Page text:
Philippines seeks bill to help Halal industry to grow

| 09/06/2015 | Reply

imagesSen. Cynthia A. Villar today sponsored the committee report on the bill that will allow local industries to compete in the expanding Halal industry, especially with the onset of the regional economic integration under the ASEAN Economic Community this year.

Senate Bill No. 2831 under Committee Report No. 175 seeks to institute the Philippine Halal Export Development and Promotion Program referring to a comprehensive set of objectives, targets, strategies and activities for the growth of Halal industries producing or providing products, processes and services and resulting to increased exports of Halal products.

“The regional economic integration will signal the expansion of Halal trade all over ASEAN countries. We must be ready to be at the forefront of that,” Villar said.

“Without a halal export legal framework in place, our products become susceptible to doubts from receiving countries. Some “fly-by-night” certifying bodies may issue certification without duly inspecting the goods,” she added.

Halal means permitted or lawful. Halal foods are those allowed to be eaten according to the Islamic Sharia law.

The chair of the Senate Committee on Agriculture and Food also said the government must act proactively to ensure that products from the Philippines are at par with international Halal Standards to earn the confidence and goodwill of trade partners.

Villar said there are about 50 halal certifying bodies in the Philippines and prevailing issues on some technical aspects of ascertaining the ‘halalness’ of the products.

“Halal food producers in the Philippines are well-positioned to get a chunk of the global Halal market, which, according to a report commissioned by the Dubai Chamber of Commerce, is projected to be worth $1.6 trillion by 2018 and forecast to make up 17.4% of the world food market,” she said.

Villar noted that the halal food market will continue to grow with the expanding Muslim population and acceptance of Halal as the food of choice even for non-Muslims.

“The impact of government support for Halal industry will significantly benefit the agricultural and manufacturing sectors in Mindanao, including conflict areas. The growth opportunities may even entice the warring factions in those areas, particularly the armed groups, to lay down their arms and join the Halal production base. With ASEAN integration, we can anticipate the inflow of investments and surge in job opportunities in Mindanao,” Villar said.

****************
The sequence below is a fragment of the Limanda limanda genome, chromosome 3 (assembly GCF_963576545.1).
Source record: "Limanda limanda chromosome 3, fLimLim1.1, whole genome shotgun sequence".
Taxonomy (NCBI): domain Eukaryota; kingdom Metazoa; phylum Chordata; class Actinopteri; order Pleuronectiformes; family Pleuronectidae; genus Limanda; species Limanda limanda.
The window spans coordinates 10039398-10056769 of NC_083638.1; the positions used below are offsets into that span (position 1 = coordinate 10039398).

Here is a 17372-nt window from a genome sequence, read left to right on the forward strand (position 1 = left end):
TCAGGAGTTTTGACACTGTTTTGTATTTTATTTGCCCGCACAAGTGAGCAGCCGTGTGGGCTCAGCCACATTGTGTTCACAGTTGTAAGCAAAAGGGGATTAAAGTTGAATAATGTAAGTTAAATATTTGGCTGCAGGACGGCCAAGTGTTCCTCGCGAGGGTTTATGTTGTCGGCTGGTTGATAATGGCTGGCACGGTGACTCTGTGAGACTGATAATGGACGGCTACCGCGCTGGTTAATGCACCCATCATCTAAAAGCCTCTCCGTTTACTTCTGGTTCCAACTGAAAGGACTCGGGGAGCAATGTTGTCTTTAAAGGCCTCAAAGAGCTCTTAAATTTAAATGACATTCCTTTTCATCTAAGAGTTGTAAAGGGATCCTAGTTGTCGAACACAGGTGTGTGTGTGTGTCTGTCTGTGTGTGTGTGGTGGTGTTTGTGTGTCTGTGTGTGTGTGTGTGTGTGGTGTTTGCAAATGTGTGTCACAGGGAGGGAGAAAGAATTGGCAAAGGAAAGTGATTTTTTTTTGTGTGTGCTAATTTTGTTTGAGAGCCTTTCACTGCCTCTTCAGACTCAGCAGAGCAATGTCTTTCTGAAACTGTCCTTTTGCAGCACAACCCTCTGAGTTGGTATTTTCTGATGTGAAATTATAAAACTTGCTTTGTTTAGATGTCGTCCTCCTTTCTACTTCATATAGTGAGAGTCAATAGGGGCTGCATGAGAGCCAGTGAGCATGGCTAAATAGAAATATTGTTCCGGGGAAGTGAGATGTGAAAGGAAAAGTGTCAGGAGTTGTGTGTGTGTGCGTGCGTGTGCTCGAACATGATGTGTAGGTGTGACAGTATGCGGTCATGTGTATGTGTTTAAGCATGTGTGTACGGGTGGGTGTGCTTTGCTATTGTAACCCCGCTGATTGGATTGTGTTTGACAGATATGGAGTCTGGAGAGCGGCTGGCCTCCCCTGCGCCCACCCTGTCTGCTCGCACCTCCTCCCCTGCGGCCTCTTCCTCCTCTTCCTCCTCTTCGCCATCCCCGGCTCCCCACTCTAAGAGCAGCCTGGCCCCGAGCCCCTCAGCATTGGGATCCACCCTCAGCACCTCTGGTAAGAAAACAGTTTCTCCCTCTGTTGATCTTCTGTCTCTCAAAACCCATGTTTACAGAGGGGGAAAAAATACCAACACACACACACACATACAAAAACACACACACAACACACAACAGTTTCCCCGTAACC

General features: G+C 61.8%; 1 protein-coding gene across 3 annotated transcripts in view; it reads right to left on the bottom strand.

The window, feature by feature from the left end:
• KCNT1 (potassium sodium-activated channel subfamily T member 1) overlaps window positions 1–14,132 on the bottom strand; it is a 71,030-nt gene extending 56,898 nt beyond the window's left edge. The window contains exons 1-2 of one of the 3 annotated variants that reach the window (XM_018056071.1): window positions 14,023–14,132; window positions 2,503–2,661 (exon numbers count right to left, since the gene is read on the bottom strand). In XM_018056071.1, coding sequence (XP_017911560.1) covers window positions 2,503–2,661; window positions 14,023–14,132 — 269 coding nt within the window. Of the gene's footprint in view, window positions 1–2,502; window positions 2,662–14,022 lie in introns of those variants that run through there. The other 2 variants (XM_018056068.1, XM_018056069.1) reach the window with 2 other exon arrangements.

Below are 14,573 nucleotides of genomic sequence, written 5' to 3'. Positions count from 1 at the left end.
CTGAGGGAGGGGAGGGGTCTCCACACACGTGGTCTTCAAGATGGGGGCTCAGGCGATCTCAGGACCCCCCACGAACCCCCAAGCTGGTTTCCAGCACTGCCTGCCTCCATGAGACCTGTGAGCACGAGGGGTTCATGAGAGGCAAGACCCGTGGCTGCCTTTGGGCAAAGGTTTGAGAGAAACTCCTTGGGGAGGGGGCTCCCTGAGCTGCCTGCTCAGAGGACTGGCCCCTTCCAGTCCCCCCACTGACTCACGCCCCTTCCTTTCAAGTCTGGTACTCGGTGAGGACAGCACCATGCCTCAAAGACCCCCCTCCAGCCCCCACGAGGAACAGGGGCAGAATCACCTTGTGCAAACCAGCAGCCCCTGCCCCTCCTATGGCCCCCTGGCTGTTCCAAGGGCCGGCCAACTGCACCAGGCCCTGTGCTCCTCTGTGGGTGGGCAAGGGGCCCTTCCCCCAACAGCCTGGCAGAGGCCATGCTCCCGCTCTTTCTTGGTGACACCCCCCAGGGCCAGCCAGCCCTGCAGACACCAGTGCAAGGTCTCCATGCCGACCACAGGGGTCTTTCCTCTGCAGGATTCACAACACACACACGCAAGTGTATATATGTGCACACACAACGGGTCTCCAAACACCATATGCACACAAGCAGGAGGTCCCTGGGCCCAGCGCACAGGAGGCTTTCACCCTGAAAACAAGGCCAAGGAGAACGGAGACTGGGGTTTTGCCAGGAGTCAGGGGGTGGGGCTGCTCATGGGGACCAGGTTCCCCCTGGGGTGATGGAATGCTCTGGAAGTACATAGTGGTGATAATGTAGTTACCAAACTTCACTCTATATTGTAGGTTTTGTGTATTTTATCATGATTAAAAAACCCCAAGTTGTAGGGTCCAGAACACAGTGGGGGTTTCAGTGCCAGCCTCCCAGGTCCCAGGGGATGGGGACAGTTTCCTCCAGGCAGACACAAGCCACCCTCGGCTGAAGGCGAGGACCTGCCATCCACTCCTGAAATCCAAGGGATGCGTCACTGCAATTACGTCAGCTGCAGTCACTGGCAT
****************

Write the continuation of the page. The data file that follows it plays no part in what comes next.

Under the bill, the Philippine Halal Export Development and Promotion Program will be formulated to cover the entire value chain for food, products and services- from production of raw foods and materials, agricultural production, processing, manufacturing, Halal industry promotion and development, export and marketing assistance, business enterprise development, development and application of Halal certification standards, and forging of international agreements to harmonize domestic standards with international standards.

To oversee the formulation and the monitoring of the Program, the Philippine Halal Export Development and Promotion Board (Halal Board) will be established. It will be composed of the Secretary of the Department of Trade and Industry (DTI) as chair; Secretary of the National Commission on Muslim Filipinos (NCMF) as vice-chair; and heads of the Department of Agriculture (DA), Department of Health (DOH), Department of Science and Technology (DOST), Department of Foreign Affairs (DFA), Department of Tourism (DOT), Bangko Sentral ng Pilipinas, and Mindanao Development Authority (MinDA) as member government agencies, and two Muslim Filipinos who have experience in Halal industry development.

The development and promulgation of Philippine National Standards for Halal (PNS Halal) will be left to standard-setting agencies of government: DA – BAFS (Bureau of Agriculture and Fisheries Standards) for primary and post-harvest foods; DOH – FDA (Food and Drug Administration) for processed/prepackaged foods, drugs and cosmetics; and DTI – BPS (Bureau of Product Standards) for non-food products.

The accreditation of Halal certification bodies will be the function of the Philippine Accreditation Bureau under the DTI. The Philippine Halal Promotion and the Development and Accreditation Board, under the NCMF, is being dissolved.

The amount of P50 million is proposed to fund the Halal Board and other programs identified in the bill.

Press Release

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Category: Food Manufacturing, Halal Integrity, Research

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